Rising to a New Level

Service-level agreements haven't fared well with IT consolidation. In Missouri, the situation is different.

by News Staff / August 7, 2007

By William Bott, deputy for operations to Missouri's CIO.

If the cleaning crew had not entered the conference room, I am not sure any of us would have known how late it actually was.

The meeting had started at lunch with a casual discussion about how, as a soon-to-be-consolidated IT division, the CIO of Missouri could offer 14 executive branch departments any level of confidence that the service they were accustomed to would not suffer under the impending changes. Nine hours later, we had flip chart pages and Post-It notes littering the room, but no clear direction.

Four weeks earlier, Gov. Matt Blunt had tasked our state CIO with combining 1,200 staff members from 14 departments as part of his technology efficiency initiative. The governor's assignment to us was to maximize investments, reduce duplicative efforts and keep the departments happy. With a short timeline and a need for success, our new CIO's executive team began researching the national consolidation trend. With no two efforts alike, there was nothing out there that fit our situation. So without a playbook to steal, we began to write our own.

Consolidation is the next logical step in moving technology services to more of a utility role than a business function. Technology is the modern means to a business outcome, not an outcome in itself. A state's department of education should not have an efficient, reliable and available server environment as one of its outcomes. Instead, it needs an efficient, reliable and available server environment to provide the business outcome of educating children.

In the same way, CEOs of major manufacturing sectors don't spend time looking at how the electric company gets power to the building, they just want to know how they're going to get the power they need to run the factory and how much it costs.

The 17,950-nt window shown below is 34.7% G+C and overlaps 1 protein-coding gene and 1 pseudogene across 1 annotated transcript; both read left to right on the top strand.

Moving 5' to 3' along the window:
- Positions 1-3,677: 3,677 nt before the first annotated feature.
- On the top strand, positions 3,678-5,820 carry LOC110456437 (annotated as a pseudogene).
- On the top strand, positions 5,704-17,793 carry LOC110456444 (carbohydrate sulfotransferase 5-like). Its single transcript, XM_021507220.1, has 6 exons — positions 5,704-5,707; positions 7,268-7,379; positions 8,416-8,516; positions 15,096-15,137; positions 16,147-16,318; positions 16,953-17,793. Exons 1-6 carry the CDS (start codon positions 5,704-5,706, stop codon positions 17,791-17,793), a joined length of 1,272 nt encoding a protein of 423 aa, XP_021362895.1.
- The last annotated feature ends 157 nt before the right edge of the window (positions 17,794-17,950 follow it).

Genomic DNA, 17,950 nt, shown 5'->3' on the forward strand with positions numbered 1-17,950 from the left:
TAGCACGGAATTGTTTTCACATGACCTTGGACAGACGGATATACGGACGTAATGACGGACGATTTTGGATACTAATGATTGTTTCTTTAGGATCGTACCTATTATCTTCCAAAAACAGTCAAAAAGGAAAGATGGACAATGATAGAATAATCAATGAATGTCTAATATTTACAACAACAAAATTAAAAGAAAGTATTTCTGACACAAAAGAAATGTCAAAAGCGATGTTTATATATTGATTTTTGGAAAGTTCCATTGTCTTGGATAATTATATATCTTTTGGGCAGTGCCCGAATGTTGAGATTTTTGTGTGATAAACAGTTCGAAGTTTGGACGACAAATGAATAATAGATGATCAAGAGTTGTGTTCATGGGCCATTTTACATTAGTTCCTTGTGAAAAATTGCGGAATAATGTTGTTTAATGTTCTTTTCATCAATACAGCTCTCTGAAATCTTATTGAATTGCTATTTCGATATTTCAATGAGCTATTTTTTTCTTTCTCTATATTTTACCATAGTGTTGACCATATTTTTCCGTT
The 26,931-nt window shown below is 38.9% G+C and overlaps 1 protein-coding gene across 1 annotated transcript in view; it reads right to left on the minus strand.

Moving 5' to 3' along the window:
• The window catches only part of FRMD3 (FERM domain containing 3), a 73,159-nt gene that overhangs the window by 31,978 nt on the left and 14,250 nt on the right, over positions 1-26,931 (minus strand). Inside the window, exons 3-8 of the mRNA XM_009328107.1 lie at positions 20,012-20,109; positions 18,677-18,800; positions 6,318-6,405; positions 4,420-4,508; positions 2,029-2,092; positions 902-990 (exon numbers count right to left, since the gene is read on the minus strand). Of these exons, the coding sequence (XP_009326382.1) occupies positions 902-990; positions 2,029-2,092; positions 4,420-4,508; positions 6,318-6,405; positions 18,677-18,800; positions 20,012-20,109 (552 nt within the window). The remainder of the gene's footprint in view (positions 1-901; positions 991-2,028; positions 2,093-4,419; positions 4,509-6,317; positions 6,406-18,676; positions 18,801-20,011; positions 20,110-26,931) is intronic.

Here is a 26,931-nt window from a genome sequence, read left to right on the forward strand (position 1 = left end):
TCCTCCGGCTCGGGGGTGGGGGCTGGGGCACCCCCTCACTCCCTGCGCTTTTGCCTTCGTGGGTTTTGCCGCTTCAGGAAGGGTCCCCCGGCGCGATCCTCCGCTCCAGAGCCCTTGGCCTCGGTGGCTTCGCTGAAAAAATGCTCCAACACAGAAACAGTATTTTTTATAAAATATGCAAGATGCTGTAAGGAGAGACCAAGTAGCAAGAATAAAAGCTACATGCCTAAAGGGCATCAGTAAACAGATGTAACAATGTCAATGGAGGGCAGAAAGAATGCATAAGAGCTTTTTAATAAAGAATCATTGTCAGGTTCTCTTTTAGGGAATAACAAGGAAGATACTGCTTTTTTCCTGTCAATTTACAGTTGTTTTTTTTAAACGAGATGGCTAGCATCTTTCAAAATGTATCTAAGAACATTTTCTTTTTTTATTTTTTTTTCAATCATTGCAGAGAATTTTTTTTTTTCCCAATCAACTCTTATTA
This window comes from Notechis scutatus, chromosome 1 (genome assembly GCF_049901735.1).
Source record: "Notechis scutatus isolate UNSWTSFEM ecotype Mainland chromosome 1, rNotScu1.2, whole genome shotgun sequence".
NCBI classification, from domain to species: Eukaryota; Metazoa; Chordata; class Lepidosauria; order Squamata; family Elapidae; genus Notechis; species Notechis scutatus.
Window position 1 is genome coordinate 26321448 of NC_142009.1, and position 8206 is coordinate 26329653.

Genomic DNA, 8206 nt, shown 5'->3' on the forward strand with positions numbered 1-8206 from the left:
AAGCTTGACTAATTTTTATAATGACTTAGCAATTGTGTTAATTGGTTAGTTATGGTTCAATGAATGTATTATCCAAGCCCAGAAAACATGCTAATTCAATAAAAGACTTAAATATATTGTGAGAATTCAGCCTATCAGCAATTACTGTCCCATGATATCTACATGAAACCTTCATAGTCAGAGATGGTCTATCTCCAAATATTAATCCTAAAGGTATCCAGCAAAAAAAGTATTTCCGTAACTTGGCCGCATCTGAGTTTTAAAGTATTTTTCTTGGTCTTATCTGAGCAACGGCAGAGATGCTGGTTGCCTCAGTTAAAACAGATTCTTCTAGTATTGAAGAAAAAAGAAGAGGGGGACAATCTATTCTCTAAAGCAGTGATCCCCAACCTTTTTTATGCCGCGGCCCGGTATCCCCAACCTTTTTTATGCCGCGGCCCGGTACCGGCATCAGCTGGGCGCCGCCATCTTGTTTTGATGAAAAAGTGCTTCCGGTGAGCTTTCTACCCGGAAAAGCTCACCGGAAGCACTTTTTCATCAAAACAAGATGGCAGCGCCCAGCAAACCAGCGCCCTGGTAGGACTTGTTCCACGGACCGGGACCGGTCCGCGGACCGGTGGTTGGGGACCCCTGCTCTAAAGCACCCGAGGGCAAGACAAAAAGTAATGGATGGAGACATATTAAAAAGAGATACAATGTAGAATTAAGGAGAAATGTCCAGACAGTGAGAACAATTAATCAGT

CIOs provide the utility for organizations to accomplish their business functions. At some point, we need to be considered as reliable and trustworthy as the electrical companies, and I would argue we can accelerate how we get there through simple, measurement-based service-level agreements (SLAs).

Historically the standard SLA used in our state has been the best tool for defining expectations. They have also been the most frequently used weapons for beating the tar out of one another. Made up of a series of Boolean statements, they tend to be too detailed, difficult to decipher and the bane of most customer relationships.

In addition to the "wrapped up in minutia" mindset of these documents, they are usually managed by operational staff or low-level managers instead of business leaders. These positions, typically more ingrained in operations than outcomes, used the rigid structure of these agreements to make life difficult for process changes, even when those changes benefited everyone involved. Quite simply SLAs can be the documents that bog down the wheels of public service.

But as trouble-plagued as they were, SLAs were the leading candidate for how we would manage our IT consolidation initiative. After studying what most other states had in place, we were in familiar but unfriendly territory.

Any attempt at an all-inclusive IT SLA would be more of the same. Surely no smaller than a large city phone book, it would leave quite a bruise if it hit someone and no doubt fail to capture every aspect of IT. Moreover, enterprise service delivery, whether in application availability, help desk support or infrastructure reliability, was difficult to define in terms of what the customer should expect. Across the departments, it had never been measured before. Most IT shops could tell you how long their network was down last month if you asked, but very few were routinely reporting metrics on availability to senior management. Frankly senior management didn't care when it was in their control, but they sure cared now.